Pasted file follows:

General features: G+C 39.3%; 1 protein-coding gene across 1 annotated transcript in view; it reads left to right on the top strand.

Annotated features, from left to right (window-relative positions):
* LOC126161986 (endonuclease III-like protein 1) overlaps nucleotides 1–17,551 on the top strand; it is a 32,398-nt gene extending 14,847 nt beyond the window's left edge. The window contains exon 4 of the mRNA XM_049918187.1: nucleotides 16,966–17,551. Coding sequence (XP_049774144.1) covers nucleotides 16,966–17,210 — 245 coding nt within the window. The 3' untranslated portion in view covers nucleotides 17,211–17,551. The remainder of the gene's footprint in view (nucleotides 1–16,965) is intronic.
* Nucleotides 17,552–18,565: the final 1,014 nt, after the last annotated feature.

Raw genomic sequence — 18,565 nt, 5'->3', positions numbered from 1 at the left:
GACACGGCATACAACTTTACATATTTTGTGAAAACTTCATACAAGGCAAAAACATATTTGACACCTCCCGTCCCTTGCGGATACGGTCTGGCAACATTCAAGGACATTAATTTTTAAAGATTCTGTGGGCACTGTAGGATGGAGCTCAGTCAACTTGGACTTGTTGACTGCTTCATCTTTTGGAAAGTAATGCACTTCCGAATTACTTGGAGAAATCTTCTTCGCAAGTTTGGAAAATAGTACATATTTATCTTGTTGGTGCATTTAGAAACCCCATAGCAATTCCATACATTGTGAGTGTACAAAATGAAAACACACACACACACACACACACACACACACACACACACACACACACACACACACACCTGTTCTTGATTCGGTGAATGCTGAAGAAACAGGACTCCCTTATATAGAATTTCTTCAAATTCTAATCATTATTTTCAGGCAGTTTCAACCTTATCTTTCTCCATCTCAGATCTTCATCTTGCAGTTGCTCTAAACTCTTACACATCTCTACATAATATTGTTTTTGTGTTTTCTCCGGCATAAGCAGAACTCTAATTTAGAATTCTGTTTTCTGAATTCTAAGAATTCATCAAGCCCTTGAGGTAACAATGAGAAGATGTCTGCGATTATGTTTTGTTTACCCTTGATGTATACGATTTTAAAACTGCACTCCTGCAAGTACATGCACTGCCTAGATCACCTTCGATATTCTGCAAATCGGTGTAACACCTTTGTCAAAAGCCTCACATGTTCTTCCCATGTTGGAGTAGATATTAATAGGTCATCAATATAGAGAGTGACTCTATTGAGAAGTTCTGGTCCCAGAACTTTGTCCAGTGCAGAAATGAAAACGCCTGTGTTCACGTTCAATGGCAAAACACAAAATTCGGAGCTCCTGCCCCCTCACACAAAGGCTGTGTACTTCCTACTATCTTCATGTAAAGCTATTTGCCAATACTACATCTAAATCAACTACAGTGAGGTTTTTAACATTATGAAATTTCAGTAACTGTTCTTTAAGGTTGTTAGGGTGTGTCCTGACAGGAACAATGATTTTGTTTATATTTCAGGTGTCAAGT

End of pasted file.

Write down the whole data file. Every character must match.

General features: G+C 39.3%; 1 protein-coding gene across 1 annotated transcript in view; it reads left to right on the top strand.

Annotated features, from left to right (window-relative positions):
* LOC126161986 (endonuclease III-like protein 1) overlaps nucleotides 1–17,551 on the top strand; it is a 32,398-nt gene extending 14,847 nt beyond the window's left edge. The window contains exon 4 of the mRNA XM_049918187.1: nucleotides 16,966–17,551. Coding sequence (XP_049774144.1) covers nucleotides 16,966–17,210 — 245 coding nt within the window. The 3' untranslated portion in view covers nucleotides 17,211–17,551. The remainder of the gene's footprint in view (nucleotides 1–16,965) is intronic.
* Nucleotides 17,552–18,565: the final 1,014 nt, after the last annotated feature.

Raw genomic sequence — 18,565 nt, 5'->3', positions numbered from 1 at the left:
GACACGGCATACAACTTTACATATTTTGTGAAAACTTCATACAAGGCAAAAACATATTTGACACCTCCCGTCCCTTGCGGATACGGTCTGGCAACATTCAAGGACATTAATTTTTAAAGATTCTGTGGGCACTGTAGGATGGAGCTCAGTCAACTTGGACTTGTTGACTGCTTCATCTTTTGGAAAGTAATGCACTTCCGAATTACTTGGAGAAATCTTCTTCGCAAGTTTGGAAAATAGTACATATTTATCTTGTTGGTGCATTTAGAAACCCCATAGCAATTCCATACATTGTGAGTGTACAAAATGAAAACACACACACACACACACACACACACACACACACACACACACACACACACACACACCTGTTCTTGATTCGGTGAATGCTGAAGAAACAGGACTCCCTTATATAGAATTTCTTCAAATTCTAATCATTATTTTCAGGCAGTTTCAACCTTATCTTTCTCCATCTCAGATCTTCATCTTGCAGTTGCTCTAAACTCTTACACATCTCTACATAATATTGTTTTTGTGTTTTCTCCGGCATAAGCAGAACTCTAATTTAGAATTCTGTTTTCTGAATTCTAAGAATTCATCAAGCCCTTGAGGTAACAATGAGAAGATGTCTGCGATTATGTTTTGTTTACCCTTGATGTATACGATTTTAAAACTGCACTCCTGCAAGTACATGCACTGCCTAGATCACCTTCGATATTCTGCAAATCGGTGTAACACCTTTGTCAAAAGCCTCACATGTTCTTCCCATGTTGGAGTAGATATTAATAGGTCATCAATATAGAGAGTGACTCTATTGAGAAGTTCTGGTCCCAGAACTTTGTCCAGTGCAGAAATGAAAACGCCTGTGTTCACGTTCAATGGCAAAACACAAAATTCGGAGCTCCTGCCCCCTCACACAAAGGCTGTGTACTTCCTACTATCTTCATGTAAAGCTATTTGCCAATACTACATCTAAATCAACTACAGTGAGGTTTTTAACATTATGAAATTTCAGTAACTGTTCTTTAAGGTTGTTAGGGTGTGTCCTGACAGGAACAATGATTTTGTTTATATTTCAGGTGTCAAGT